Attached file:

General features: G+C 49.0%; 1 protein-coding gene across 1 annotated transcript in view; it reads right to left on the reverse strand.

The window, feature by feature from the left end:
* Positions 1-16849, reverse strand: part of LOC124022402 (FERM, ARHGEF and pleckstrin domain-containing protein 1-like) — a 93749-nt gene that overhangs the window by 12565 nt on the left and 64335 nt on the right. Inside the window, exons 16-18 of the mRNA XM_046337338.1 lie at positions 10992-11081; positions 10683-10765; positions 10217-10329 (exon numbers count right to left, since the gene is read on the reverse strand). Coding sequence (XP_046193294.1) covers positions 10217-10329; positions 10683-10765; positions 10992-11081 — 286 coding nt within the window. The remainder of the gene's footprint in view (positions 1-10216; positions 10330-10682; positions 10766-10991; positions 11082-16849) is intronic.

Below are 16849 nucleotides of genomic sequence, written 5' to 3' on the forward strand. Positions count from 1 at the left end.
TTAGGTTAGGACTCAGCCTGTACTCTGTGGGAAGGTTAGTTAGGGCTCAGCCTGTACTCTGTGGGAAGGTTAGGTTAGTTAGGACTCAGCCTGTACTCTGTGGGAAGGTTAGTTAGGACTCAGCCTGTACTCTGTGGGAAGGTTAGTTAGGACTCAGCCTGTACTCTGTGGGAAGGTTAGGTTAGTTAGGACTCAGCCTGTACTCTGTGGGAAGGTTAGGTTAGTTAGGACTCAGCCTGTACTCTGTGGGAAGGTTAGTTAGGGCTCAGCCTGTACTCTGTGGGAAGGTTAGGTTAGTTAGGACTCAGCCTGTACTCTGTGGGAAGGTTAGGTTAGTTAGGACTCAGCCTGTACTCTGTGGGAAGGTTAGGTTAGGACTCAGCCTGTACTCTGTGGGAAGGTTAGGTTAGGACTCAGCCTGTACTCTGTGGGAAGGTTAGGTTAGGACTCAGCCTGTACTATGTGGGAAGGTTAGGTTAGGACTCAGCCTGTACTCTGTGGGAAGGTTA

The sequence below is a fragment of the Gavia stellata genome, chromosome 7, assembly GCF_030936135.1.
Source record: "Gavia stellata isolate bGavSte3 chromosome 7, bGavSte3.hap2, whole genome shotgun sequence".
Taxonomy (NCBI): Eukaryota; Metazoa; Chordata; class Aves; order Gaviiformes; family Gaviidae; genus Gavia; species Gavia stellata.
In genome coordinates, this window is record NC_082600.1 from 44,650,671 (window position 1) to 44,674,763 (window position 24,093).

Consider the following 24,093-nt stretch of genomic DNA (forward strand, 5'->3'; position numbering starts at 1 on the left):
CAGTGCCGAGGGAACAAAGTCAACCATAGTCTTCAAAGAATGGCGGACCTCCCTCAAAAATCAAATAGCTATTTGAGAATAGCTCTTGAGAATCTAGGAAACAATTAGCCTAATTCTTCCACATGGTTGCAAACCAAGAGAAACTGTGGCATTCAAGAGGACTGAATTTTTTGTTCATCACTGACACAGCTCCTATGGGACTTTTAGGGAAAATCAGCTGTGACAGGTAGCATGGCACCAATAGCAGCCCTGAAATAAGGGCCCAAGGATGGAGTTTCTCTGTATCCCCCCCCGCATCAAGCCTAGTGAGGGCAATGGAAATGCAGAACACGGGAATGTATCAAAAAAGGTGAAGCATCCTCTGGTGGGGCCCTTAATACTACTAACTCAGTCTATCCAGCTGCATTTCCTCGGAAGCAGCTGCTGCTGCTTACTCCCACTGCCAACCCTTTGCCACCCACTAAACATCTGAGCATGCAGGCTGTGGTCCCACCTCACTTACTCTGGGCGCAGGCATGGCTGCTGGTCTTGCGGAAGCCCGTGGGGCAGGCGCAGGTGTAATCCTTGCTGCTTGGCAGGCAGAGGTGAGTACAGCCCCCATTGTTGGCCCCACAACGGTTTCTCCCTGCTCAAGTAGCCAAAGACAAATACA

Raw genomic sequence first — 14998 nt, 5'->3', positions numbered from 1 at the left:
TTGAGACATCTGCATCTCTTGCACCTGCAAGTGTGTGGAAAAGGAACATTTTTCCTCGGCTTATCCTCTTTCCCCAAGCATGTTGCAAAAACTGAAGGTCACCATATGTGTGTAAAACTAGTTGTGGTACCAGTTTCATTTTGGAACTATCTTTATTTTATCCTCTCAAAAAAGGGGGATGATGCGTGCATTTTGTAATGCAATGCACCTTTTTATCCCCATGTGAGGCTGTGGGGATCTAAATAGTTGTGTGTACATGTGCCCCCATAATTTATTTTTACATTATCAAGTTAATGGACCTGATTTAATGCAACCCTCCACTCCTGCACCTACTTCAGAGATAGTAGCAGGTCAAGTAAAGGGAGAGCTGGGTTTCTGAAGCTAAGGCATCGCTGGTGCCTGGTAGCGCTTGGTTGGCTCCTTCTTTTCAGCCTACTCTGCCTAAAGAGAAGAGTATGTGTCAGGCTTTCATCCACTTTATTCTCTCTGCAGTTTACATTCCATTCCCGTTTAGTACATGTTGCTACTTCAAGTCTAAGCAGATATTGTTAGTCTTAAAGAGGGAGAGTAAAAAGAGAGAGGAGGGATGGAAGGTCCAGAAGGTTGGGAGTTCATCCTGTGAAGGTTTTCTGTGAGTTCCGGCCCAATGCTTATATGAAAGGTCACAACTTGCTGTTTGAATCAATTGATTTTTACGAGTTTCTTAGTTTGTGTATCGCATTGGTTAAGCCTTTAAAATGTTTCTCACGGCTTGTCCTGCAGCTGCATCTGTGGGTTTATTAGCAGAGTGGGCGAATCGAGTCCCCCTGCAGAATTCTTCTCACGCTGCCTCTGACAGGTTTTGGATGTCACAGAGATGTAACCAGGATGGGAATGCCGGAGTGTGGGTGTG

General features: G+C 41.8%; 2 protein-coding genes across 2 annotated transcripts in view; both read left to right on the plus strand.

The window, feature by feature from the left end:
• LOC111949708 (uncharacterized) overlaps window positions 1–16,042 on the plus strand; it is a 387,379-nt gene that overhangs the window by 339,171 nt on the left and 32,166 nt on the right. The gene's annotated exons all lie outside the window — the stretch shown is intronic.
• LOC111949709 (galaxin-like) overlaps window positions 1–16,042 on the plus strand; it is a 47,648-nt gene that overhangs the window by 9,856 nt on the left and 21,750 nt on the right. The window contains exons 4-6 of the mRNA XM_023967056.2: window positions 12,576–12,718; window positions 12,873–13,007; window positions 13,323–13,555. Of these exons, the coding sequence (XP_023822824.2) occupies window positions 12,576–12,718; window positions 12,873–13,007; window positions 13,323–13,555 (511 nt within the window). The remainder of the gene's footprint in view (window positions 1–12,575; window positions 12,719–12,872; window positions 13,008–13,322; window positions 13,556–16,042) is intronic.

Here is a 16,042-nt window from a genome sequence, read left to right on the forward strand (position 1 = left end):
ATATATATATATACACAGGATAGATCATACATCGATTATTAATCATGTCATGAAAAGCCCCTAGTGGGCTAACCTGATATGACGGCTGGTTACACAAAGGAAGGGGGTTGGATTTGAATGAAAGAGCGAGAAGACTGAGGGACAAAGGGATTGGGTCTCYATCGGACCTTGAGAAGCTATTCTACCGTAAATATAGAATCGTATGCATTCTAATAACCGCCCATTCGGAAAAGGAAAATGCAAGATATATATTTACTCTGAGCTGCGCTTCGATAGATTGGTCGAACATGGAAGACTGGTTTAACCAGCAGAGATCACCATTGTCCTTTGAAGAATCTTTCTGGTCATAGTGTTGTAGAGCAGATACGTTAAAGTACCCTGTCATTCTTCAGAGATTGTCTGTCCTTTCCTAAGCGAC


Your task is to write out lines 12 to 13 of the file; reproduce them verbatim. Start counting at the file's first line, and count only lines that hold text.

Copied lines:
Raw genomic sequence first — 14998 nt, 5'->3', positions numbered from 1 at the left:
TTGAGACATCTGCATCTCTTGCACCTGCAAGTGTGTGGAAAAGGAACATTTTTCCTCGGCTTATCCTCTTTCCCCAAGCATGTTGCAAAAACTGAAGGTCACCATATGTGTGTAAAACTAGTTGTGGTACCAGTTTCATTTTGGAACTATCTTTATTTTATCCTCTCAAAAAAGGGGGATGATGCGTGCATTTTGTAATGCAATGCACCTTTTTATCCCCATGTGAGGCTGTGGGGATCTAAATAGTTGTGTGTACATGTGCCCCCATAATTTATTTTTACATTATCAAGTTAATGGACCTGATTTAATGCAACCCTCCACTCCTGCACCTACTTCAGAGATAGTAGCAGGTCAAGTAAAGGGAGAGCTGGGTTTCTGAAGCTAAGGCATCGCTGGTGCCTGGTAGCGCTTGGTTGGCTCCTTCTTTTCAGCCTACTCTGCCTAAAGAGAAGAGTATGTGTCAGGCTTTCATCCACTTTATTCTCTCTGCAGTTTACATTCCATTCCCGTTTAGTACATGTTGCTACTTCAAGTCTAAGCAGATATTGTTAGTCTTAAAGAGGGAGAGTAAAAAGAGAGAGGAGGGATGGAAGGTCCAGAAGGTTGGGAGTTCATCCTGTGAAGGTTTTCTGTGAGTTCCGGCCCAATGCTTATATGAAAGGTCACAACTTGCTGTTTGAATCAATTGATTTTTACGAGTTTCTTAGTTTGTGTATCGCATTGGTTAAGCCTTTAAAATGTTTCTCACGGCTTGTCCTGCAGCTGCATCTGTGGGTTTATTAGCAGAGTGGGCGAATCGAGTCCCCCTGCAGAATTCTTCTCACGCTGCCTCTGACAGGTTTTGGATGTCACAGAGATGTAACCAGGATGGGAATGCCGGAGTGTGGGTGTG